Fall 2000, CSE 468: Solution of Assignment 1

Exercise 1

  1. R is an equivalence relation. In fact, x+y is an even number iff x+y = 2n for some n. Then the relation is reflexive, because x+x = 2x. Simmetry follows from the commutativity of +. As for transitivity, observe that x+y = 2n and y+z = 2m imply x+z = 2(m+n-y). The corresponding partition is constituted by the odd and the even numbers.
  2. R is not an equivalence relation, because transitivity is not satisfied. As a counterexample, consider x = 1, y = 10 and z = 19.
  3. R is an equivalence relation. Let us denote by rep(x) the decimal representation of x, and by all_but_last(rep(x)) the representation of x without the last digit. Then x R y iff all_but_last(rep(x)) = all_but_last(rep(y)). Since = is an equivalence relation, we have that also R is. As for the partition, note that all_but_last(rep(x)) represents the quotient of the integer division of x by 10. Hence the generic n-th element of the partition will be Pn = { x | x div 10 = n } (where div represents the integer division).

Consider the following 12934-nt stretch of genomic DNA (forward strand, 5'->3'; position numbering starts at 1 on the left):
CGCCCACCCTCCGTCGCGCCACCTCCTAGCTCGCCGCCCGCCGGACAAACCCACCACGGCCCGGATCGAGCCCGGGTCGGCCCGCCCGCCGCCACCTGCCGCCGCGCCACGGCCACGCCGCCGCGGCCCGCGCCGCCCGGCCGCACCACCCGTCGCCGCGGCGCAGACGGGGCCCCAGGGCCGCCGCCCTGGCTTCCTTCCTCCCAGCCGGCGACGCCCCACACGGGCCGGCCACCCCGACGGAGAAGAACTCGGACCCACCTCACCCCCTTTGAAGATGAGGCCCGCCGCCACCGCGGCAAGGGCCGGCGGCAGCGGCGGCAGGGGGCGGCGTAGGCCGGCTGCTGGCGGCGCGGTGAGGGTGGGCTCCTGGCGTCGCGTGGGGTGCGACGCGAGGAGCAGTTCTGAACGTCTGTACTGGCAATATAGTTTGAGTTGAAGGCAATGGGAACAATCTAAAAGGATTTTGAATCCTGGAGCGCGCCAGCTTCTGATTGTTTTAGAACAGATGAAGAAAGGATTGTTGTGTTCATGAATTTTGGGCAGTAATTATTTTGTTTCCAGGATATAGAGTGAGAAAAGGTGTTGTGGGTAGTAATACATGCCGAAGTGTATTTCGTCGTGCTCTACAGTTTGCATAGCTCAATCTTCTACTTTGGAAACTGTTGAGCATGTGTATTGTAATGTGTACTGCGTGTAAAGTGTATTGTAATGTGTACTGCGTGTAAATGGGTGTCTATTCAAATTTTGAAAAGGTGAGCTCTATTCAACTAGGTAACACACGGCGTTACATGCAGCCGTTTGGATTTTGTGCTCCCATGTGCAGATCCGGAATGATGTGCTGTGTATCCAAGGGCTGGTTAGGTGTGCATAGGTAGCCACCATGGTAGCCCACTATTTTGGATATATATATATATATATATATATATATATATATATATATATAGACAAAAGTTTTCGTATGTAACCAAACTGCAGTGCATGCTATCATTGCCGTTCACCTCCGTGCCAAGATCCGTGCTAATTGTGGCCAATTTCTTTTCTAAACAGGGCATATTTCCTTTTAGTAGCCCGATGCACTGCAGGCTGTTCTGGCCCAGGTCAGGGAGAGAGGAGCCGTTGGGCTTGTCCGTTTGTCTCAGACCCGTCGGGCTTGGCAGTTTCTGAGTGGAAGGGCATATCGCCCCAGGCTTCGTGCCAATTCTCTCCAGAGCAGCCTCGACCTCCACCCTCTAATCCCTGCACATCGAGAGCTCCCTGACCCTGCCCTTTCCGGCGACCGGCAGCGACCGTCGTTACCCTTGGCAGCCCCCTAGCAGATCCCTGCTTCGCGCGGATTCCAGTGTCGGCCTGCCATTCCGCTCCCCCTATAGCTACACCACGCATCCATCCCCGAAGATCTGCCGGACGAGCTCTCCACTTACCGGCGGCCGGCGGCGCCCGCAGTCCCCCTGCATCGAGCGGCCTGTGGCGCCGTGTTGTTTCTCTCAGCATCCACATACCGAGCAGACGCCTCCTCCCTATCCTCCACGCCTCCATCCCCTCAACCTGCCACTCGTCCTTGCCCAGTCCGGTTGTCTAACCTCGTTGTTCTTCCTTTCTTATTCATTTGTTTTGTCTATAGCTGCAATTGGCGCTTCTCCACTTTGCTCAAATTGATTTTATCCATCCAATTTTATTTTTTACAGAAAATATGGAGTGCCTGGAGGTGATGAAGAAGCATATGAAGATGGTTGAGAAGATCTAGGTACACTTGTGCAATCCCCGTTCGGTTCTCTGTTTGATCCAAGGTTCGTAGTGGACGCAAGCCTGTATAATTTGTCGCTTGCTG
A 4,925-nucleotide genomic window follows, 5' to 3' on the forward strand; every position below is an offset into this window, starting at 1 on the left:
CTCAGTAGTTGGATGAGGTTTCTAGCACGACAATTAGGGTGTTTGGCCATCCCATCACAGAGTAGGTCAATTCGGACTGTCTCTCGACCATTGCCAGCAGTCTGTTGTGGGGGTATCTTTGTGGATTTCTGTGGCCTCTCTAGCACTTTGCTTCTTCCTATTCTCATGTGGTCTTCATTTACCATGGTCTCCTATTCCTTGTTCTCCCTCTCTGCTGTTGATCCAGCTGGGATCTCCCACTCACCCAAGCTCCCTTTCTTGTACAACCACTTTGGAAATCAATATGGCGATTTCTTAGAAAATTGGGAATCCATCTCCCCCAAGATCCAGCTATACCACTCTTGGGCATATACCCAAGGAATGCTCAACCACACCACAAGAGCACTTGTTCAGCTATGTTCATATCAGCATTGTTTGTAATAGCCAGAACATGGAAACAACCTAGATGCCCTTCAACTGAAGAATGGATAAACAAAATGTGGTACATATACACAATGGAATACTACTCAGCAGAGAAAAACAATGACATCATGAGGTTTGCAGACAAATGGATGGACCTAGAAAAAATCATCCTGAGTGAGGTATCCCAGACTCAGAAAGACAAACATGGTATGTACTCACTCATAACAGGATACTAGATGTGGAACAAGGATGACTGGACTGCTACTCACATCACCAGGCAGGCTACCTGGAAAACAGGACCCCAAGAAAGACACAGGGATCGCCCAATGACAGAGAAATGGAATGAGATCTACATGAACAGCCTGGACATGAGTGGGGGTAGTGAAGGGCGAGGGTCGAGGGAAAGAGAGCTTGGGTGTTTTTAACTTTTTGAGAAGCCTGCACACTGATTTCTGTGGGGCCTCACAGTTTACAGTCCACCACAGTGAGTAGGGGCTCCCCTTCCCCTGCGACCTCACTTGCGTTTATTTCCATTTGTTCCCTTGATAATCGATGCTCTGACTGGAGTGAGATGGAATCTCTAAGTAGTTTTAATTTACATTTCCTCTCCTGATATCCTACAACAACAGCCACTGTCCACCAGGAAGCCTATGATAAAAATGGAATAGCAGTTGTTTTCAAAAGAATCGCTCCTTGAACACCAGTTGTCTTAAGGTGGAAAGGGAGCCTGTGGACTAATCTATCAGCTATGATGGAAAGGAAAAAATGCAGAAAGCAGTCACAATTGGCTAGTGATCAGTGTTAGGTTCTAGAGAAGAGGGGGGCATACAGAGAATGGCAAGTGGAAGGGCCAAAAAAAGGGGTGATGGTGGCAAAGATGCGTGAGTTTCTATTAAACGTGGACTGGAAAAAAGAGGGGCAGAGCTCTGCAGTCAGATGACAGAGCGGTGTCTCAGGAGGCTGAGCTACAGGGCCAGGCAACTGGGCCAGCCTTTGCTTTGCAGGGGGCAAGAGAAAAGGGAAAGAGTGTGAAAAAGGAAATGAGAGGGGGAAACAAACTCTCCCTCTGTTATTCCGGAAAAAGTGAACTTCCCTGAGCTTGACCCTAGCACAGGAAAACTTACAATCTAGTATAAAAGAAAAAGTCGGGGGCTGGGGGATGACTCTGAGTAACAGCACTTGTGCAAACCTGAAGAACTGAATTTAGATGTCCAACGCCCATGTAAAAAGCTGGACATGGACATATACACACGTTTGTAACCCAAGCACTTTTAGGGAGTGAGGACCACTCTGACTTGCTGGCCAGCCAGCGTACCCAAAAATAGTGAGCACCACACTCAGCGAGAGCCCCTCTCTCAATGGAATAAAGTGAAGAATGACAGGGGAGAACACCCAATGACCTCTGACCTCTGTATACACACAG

Note: the first part of this question could also be solved by observing that x and y are related iff x div 10 = y div 10.

Exercise 2

Exercise 3

  1. One possible solution is: ((1+2+...+9)(0+1+...+9)*)*(0+2+4+6+8).
  2. One possible solution is: (a+c)*b(a+c)*.
  3. One possible solution is: ab(ab)*.
  4. One possible solution is: ((a+b)(a+b))*(a+b).

Exercise 4

The inductive step does not hold for n = 1. In fact, assume that in the room there are two persons, John and Jack. We can't prove that John and Jack have the same height, because we need at least another person to apply the transitivity reasoning implicit in the "proof". In other words, when we send away John, the remaining group is composed only by Jack. When we reintroduce John and send away Jack, the new group is composed only by John. There is nothing which links the heights of the two groups.